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BioFlix: Membrane Transport

by Pearson
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We get all our energy and organic molecules from food. Before we can use the molecules we eat, they have to enter our cells, starting with the cells lining the small intestine. Let’s zoom in to the surface of a cell. The plasma membrane is selectively permeable -- some molecules can move across it, while others cannot. How do materials enter and leave cells? Lipids, such as these yellow molecules, can dissolve in the lipid bilayer. Notice how they move down their concentration gradient -- from where they are more concentrated to where they are less concentrated. This is an example of diffusion. Diffusion is a form of passive transport -- it does not require energy from the cell. Most molecules can’t cross the lipid bilayer. Here, the sugar fructose moves into intestinal cells by facilitated diffusion, moving down its concentration gradient through a transport protein. Facilitated diffusion doesn’t require energy from the cell, so it’s also a form of passive transport. Water crosses the plasma membrane by facilitated diffusion or by diffusing across the lipid bilayer directly. The diffusion of water across a membrane is called osmosis. The sodium-potassium pump moves ions against their concentration gradient, from where they are less concentrated to where they are more concentrated. This requires energy from the cell and is known as active transport. Energy from ATP is used to move sodium ions out of the cell and potassium ions in. Another type of active transport is cotransport. Here, both sodium ions and glucose move into the cell through a cotransporter protein. Sodium ions move down the concentration gradient created by the sodium-potassium pump, and glucose moves against its concentration gradient. Now let’s move to the other side of our intestinal cell. Materials can be exported in vesicles that fuse with the plasma membrane and release their contents outside the cell. This process is called exocytosis. In endocytosis, the plasma membrane pinches in, forming a vesicle that contains material from outside the cell. On this side of the cell, we can also see oxygen and carbon dioxide diffusing across the lipid bilayer. Cells use all these processes to get what we need. Copyright © 2009 Pearson Education, Inc., publishing as Pearson Benjamin Cummings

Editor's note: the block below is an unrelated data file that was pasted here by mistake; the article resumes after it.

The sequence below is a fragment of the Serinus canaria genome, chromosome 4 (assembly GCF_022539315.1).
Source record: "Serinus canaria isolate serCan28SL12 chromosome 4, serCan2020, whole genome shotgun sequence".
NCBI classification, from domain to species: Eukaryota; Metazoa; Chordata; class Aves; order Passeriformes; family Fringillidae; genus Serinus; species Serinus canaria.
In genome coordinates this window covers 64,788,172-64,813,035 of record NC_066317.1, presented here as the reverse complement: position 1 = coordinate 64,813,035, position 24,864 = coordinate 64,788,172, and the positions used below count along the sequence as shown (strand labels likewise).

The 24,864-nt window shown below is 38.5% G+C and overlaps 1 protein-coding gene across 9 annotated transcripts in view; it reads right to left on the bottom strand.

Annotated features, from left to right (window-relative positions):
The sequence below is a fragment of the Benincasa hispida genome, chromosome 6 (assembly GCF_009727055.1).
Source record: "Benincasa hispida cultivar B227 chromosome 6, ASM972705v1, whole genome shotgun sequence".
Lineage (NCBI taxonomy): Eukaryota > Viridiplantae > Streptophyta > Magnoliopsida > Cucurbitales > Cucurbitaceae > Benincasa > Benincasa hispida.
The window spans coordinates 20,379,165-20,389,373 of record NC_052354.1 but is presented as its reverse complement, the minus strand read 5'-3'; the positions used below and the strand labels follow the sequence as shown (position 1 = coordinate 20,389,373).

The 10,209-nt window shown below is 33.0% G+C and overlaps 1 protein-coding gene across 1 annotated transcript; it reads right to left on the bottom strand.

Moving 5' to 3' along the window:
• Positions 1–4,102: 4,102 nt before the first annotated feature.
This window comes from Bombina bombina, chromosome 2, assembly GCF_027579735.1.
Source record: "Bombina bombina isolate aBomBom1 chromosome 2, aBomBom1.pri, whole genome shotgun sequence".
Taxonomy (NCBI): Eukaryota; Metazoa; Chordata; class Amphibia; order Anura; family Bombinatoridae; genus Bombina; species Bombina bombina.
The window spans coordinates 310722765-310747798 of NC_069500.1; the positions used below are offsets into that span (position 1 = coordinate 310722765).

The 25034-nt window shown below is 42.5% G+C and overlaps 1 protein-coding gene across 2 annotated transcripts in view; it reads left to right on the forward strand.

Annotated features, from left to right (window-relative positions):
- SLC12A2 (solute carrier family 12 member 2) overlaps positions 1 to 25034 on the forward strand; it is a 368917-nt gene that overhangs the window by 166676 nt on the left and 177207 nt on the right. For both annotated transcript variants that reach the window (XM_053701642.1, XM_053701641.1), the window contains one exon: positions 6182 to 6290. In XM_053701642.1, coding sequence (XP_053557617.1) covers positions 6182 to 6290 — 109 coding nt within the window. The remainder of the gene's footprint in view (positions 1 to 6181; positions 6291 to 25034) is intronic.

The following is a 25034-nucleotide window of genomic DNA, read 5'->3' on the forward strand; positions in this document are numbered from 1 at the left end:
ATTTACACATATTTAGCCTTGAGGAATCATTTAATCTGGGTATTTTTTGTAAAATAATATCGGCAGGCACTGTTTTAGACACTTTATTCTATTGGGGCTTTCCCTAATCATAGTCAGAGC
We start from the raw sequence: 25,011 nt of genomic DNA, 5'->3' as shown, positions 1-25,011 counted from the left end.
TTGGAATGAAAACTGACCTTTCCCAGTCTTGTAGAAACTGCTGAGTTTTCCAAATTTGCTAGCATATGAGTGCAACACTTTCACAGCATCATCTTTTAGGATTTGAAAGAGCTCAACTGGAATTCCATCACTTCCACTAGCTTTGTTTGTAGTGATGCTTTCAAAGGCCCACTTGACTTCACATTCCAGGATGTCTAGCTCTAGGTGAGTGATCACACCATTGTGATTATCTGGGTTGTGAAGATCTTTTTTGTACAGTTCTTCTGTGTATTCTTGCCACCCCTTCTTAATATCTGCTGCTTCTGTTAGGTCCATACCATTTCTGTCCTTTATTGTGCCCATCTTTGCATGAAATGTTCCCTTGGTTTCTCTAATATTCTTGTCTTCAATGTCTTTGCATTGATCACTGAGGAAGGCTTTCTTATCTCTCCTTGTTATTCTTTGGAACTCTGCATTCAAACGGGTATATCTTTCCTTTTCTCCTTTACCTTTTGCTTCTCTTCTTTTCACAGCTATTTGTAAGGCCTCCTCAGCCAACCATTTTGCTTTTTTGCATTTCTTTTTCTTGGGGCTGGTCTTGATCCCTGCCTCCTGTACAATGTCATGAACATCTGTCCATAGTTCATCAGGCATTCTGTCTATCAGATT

We get all our energy and organic molecules from food. Before we can use the molecules we eat, they have to enter our cells, starting with the cells lining the small intestine. Let’s zoom in to the surface of a cell. The plasma membrane is selectively permeable -- some molecules can move across it, while others cannot. How do materials enter and leave cells? Lipids, such as these yellow molecules, can dissolve in the lipid bilayer. Notice how they move down their concentration gradient -- from where they are more concentrated to where they are less concentrated. This is an example of diffusion. Diffusion is a form of passive transport -- it does not require energy from the cell. Most molecules can’t cross the lipid bilayer. Here, the sugar fructose moves into intestinal cells by facilitated diffusion, moving down its concentration gradient through a transport protein. Facilitated diffusion doesn’t require energy from the cell, so it’s also a form of passive transport. Water crosses the plasma membrane by facilitated diffusion or by diffusing across the lipid bilayer directly. The diffusion of water across a membrane is called osmosis. The sodium-potassium pump moves ions against their concentration gradient, from where they are less concentrated to where they are more concentrated. This requires energy from the cell and is known as active transport. Energy from ATP is used to move sodium ions out of the cell and potassium ions in. Another type of active transport is cotransport. Here, both sodium ions and glucose move into the cell through a cotransporter protein. Sodium ions move down the concentration gradient created by the sodium-potassium pump, and glucose moves against its concentration gradient. Now let’s move to the other side of our intestinal cell. Materials can be exported in vesicles that fuse with the plasma membrane and release their contents outside the cell. This process is called exocytosis. In endocytosis, the plasma membrane pinches in, forming a vesicle that contains material from outside the cell. On this side of the cell, we can also see oxygen and carbon dioxide diffusing across the lipid bilayer. Cells use all these processes to get what we need. Copyright © 2009 Pearson Education, Inc., publishing as Pearson Benjamin Cummings